My only gripe here is that the instructions are somewhat lacking and it’s more a case of trial and error to get the hang of it. Nether-the-less after a bit of playing around it’s fairly straightforward. The screen is divided into two sections, the right showing the motion editor and the left showing a 3D graphic of Rolly that simulates the movement you are creating.

Once you select a tune the software analyses the beat, provide you with beat lines that help you place the motions accordingly. By placing points on the Editor you can control the arms, wheels, shoulders and also the lights. This takes a little while to get use to, but having the 3D Rolly on the left really helps you understand how the point placement will affect the motion.

Understanding that producing the motion for an entire song could get a little tedious if you have to coordinate every move, Sony have kindly provided a library of set moves that you can use in conjunction with your own creations. There is also a lighting library to “quick create” the lighting effects as well.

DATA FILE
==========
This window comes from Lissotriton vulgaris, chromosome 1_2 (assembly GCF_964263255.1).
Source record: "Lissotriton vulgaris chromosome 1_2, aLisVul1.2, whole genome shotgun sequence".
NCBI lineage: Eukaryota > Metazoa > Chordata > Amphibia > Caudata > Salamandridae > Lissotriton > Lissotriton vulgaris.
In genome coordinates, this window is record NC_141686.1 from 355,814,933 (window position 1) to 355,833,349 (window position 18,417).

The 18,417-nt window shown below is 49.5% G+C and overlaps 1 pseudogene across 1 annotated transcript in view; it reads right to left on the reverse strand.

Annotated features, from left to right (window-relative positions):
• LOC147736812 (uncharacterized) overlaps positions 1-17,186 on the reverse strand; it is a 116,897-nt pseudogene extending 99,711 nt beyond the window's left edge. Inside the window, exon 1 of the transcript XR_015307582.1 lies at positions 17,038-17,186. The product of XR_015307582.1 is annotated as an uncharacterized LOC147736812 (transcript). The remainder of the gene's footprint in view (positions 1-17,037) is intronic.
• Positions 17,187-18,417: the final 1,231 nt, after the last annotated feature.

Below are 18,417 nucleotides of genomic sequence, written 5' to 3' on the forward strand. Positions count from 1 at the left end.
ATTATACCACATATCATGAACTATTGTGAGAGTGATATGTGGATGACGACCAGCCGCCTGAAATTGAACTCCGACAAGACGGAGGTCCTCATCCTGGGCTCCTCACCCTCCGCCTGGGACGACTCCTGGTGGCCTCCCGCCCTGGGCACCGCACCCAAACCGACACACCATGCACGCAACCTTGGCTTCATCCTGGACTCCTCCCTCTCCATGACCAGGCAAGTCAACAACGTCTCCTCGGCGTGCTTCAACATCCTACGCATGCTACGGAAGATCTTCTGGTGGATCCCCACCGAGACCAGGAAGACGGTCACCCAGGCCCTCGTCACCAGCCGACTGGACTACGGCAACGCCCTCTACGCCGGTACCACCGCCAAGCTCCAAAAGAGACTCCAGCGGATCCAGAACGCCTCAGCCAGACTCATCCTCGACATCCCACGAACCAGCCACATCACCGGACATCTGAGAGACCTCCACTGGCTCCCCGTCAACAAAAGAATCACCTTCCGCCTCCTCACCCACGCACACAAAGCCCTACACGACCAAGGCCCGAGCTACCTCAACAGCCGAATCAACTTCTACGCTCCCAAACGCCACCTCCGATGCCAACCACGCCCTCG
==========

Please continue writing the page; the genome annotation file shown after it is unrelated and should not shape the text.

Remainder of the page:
Unfortunately I don’t think my first attempt did poor Rolly justice. I had him spinning and flapping like a lunatic (maybe appropriately) to Superfreak, looking more like a drunken dad at a wedding rather than the sophisticated choreographed robot he is meant to be. Never mind, there are others who have done far more wonderous things than I to show off his capabilities and I was still incredibly chuffed to see him performing my instructions perfectly. In fact I can really see there being Internet sites dedicated to “dance offs” that people have created with their little robotic Rolly friend.

Overall, Rolly is a fun gadget, a decent MP3 audio device and a one-of-a-kind that I’m sure will provide gadget-heads and kids alike with endless hours of entertainment.

Rolly dancing MP3 player at 

Sony Rolly

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Nicko and Joe (comedians who also host the Bad Film Club at the Barbican) teach Sony's Rolly to dance to Footloose.

"Rolly is a palm-sized, egg-shaped device that rolls and spins like it’s dancing to the music.To choreograph an original routine, the unit comes with Rolly Choreographer software. Motions can either be created automatically by the software for a specific song, or for a creative twist, you can create customized choreography for your favorite music. Once choreography has been created, the software simulates how the device will move so you can preview the dance moves on a PC before transferring the routine to the unit."

Check out some of the other links below to see Rolly do his / her / its thing:

With Siamiss (DJ duo from Spain), Noel (German graffiti artist), Head and Neck Sessions (UK band who make electronic down-tempo music)

Sony Rolly - Review